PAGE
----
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Loosing skin on your feet?

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    • Loosing skin on your feet?

      Age, medications, and pounding down the trail over time leads to some issues as you get older, for hikers and non-hikers alike. Allergic reactions, eczema, and psoriasis something I have never had in the past, has creep-ed up on me and clearly attacking me on the feet. The sores open up, itch and bleed on a weekly basis. At first I just suffered with it, and then I borrowed a few topicals from relatives, knowing that there isn’t a cure really irritated me. After a discussion with my doctor we found what works together and yes you need a prescription.
      Triamcinolone is a topical steroid. It reduces the actions of chemicals in the body that cause inflammation. Triamcinolone topical is used to treat the inflammation caused by a number of conditions such as allergic reactions, eczema, and psoriasis. Triamcinolone topical may also be used for purposes not listed in the medication guide.
      Halfway of daily use of the tube, Everything came to a halt and I have gone months without using it… sometimes I get bad flaking in-between the toes and I know to grab the tube, just for that area. The cream is amazing and I am doing well on it. Now I am working on reducing the inflammation on my joints. Please keep in mind, this wasn't just from hiking, I used to bicycle every day for miles.
      Be wise enough to walk away from the nonsense around you! :thumbup:
    • I use Fluocinonide cream, also a steroid for eczema that I get on my fingertips. I just had my first breakout in three years. I keep a very small container (like the size of a quarter) of either cetaphil or O'keeke's Working Hands in my pocket at all times to rub on my hands after I wash them. When it first started happening I didn't what it was and I would just crazy glue the finger splits back together. I finally went to a dermatologist after fighting it for a year.
      "Dazed and Confused"
      Recycle, re-use, re-purpose
      Plant a tree
      Take a kid hiking
      Make a difference
    • Good information above, thankfully I do not suffer from those type of autoimmune skin problems (yet).

      I did have problems hiking in the desert last summer with skin loss on my feet and toes from the heat, salt, and sandpaper like effect of dirty socks. When I return this summer I look forward to trying to solve this problem with the following...
      1) I intend to bring 7 pairs of lightweight socks instead of my usual two pair of Darn Tough. There is just no place to wash your socks in the desert and the socks really do become like sandpaper. I plan on getting the seamless 'diabetic socks' for this hike. They are both light and cheap.
      2) Daily rubdowns with Burt's Bees Skin Cream to create a barrier against the salt.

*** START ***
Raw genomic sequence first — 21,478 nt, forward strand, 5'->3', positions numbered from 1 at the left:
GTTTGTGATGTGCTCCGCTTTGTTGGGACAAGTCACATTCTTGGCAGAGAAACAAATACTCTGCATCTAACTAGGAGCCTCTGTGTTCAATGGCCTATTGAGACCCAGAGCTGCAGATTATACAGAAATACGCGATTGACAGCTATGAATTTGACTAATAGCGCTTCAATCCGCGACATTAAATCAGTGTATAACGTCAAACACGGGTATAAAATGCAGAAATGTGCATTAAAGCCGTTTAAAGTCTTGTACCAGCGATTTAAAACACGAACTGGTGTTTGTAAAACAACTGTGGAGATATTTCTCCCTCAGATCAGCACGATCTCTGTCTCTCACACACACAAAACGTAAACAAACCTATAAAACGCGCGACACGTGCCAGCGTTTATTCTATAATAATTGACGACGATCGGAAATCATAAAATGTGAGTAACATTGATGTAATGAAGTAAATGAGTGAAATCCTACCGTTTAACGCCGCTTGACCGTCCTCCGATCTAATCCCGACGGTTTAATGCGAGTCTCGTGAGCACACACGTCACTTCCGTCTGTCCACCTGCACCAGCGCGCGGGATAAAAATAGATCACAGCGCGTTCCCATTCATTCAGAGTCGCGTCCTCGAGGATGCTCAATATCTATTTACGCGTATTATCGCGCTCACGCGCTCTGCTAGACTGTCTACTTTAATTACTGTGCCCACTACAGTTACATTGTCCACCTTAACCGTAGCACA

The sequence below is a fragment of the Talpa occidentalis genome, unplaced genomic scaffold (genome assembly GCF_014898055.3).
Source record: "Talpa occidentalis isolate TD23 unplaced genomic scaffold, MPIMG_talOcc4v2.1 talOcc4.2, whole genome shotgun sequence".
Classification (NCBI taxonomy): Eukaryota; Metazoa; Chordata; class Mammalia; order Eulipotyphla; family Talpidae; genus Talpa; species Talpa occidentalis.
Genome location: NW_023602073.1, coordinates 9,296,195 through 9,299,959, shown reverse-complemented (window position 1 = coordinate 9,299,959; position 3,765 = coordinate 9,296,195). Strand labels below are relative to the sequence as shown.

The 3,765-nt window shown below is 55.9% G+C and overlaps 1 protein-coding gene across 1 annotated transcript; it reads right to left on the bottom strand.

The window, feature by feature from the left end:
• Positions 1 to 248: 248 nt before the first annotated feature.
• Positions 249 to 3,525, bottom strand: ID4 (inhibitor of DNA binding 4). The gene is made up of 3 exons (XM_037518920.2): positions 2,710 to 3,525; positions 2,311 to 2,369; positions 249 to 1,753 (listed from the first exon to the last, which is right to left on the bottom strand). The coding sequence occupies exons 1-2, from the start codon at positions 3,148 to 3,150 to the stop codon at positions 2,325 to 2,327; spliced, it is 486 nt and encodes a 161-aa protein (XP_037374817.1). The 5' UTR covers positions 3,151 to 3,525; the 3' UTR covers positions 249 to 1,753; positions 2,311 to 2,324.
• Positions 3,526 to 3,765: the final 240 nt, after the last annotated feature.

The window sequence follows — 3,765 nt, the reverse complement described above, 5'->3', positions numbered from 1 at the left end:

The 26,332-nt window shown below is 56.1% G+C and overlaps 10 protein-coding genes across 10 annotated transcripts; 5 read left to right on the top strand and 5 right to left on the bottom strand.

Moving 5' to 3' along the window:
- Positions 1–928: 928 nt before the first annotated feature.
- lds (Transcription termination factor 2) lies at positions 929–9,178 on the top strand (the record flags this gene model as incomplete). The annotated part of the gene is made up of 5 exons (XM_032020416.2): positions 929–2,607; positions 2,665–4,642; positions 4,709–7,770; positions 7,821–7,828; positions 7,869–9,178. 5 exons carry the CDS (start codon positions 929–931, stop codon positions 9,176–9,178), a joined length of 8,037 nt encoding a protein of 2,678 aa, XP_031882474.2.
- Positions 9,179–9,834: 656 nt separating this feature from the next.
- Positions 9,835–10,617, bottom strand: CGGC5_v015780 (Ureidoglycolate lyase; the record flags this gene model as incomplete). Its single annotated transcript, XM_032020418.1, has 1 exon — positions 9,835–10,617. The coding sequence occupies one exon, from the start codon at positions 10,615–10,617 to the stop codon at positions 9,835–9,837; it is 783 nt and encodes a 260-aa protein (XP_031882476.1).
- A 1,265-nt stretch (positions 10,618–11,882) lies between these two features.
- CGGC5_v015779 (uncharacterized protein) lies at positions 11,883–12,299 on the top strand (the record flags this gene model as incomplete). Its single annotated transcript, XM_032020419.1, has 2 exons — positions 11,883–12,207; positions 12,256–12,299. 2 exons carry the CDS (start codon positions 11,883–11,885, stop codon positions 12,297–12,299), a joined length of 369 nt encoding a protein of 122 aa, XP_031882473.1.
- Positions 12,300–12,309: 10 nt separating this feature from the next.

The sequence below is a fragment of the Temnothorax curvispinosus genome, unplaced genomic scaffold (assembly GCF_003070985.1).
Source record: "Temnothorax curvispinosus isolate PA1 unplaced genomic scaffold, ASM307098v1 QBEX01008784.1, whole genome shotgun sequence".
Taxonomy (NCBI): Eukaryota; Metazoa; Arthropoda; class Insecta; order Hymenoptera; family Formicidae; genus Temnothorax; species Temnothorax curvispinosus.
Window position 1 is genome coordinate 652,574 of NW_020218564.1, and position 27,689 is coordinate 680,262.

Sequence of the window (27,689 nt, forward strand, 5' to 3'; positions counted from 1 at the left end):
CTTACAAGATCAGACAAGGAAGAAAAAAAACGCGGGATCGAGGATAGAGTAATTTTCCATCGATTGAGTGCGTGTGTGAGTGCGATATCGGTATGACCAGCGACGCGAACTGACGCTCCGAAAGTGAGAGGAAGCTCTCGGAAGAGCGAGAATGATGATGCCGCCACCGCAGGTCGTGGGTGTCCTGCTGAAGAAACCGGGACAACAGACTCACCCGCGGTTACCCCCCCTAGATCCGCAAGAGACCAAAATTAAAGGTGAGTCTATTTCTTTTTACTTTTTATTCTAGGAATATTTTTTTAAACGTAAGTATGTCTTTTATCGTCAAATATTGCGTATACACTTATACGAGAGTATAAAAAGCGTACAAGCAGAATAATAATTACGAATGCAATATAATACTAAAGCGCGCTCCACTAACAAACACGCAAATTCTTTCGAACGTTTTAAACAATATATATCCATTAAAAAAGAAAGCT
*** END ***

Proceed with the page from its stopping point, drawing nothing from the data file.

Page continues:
3) I bought some of these 'toe tubes' to put on my toes when the skin between them falls off. Trust me, you don't want to experience your toes welding together. Yup, that was painful and gross.

      amazon.com/Chiroplax-Tubes-Sle…-Pouch/dp/B06XGW5WB1?th=1
      “Of all sad words of tongue or pen,
      the saddest are these, 'It might have been.”


      John Greenleaf Whittier
    • New

      I thought about making a separate thread 191 views and three posts... well how many of you take
      chondroitin and glucosamine? Well Stop... I tried it for two years and just found something better. A year ago during a conversation with my joint specialist.... he would not condemn or praise this stuff. So after hearing the advertising for Relief Factor. My wife did the homework and discovered that INSTAFLEX is the same thing... and one pill a day is amazing. After four days my typing fingers are much better and the knees are much better don't take my word for it. Instaflex now comes in a sample pack and we are ordering the full bottle! I cant afford Relief Factor... but Instaflex is a little better priced.




      Be wise enough to walk away from the nonsense around you! :thumbup:
    • New

      i wonder if it's the hyaluronic acid? that's something that sooner or later is gonna get injected in my knee -- the cortisone shot i got about 3 months ago wore off pretty quick. i'm tellin the doc to kick it up a notch and shot me up with something stronger next appointment.
      2,000 miler
    • New

      max.patch wrote:

      i wonder if it's the hyaluronic acid? that's something that sooner or later is gonna get injected in my knee -- the cortisone shot i got about 3 months ago wore off pretty quick. i'm tellin the doc to kick it up a notch and shot me up with something stronger next appointment.
      A Cortisone shot should last two years. Otherwise a CAT scan and Xray should be done. A good knee surgeon should be consulted. My surgery on my knee years ago was a walk in the park and I am very happy.
      Be wise enough to walk away from the nonsense around you! :thumbup:
    • New

      WOO,

      Triamcinolone is good for eczema. Good to not take it for too long as well. But what you described - you sure you didn't have athlete's foot or some other fungal infection? That's the first thing that it sounded like to me, based on your description. A dermatologist would know, of course.

      TZ
    • New

      Time Zone wrote:

      WOO,

      Triamcinolone is good for eczema. Good to not take it for too long as well. But what you described - you sure you didn't have athlete's foot or some other fungal infection? That's the first thing that it sounded like to me, based on your description. A dermatologist would know, of course.

      TZ
      Yea it was eczema but to me it was side affect from the blood pressure medicine...and I did not take it long term... it's surprising how fast it cleared up once I had the right stuff.
      Be wise enough to walk away from the nonsense around you! :thumbup: